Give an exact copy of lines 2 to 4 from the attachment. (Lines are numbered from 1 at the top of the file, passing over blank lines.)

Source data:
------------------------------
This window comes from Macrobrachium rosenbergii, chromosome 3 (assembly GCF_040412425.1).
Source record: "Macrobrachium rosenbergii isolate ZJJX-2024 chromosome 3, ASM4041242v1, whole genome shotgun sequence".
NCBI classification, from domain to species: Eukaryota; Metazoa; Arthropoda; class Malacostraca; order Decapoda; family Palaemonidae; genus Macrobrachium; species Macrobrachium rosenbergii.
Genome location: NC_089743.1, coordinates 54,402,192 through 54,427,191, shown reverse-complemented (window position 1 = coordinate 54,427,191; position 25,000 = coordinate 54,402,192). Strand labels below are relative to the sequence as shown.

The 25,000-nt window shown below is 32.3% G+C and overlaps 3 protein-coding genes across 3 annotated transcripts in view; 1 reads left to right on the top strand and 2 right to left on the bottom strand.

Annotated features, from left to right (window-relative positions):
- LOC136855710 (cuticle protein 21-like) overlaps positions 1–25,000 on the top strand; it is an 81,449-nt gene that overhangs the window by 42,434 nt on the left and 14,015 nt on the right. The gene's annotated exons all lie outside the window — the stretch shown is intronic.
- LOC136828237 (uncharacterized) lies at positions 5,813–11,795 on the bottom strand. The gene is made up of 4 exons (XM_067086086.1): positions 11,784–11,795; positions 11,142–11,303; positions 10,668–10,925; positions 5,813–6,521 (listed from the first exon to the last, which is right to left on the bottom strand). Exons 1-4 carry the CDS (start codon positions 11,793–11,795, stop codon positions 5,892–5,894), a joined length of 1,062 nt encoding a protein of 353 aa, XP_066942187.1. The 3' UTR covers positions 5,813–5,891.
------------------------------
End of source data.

Source record: "Macrobrachium rosenbergii isolate ZJJX-2024 chromosome 3, ASM4041242v1, whole genome shotgun sequence".
NCBI classification, from domain to species: Eukaryota; Metazoa; Arthropoda; class Malacostraca; order Decapoda; family Palaemonidae; genus Macrobrachium; species Macrobrachium rosenbergii.
Genome location: NC_089743.1, coordinates 54,402,192 through 54,427,191, shown reverse-complemented (window position 1 = coordinate 54,427,191; position 25,000 = coordinate 54,402,192). Strand labels below are relative to the sequence as shown.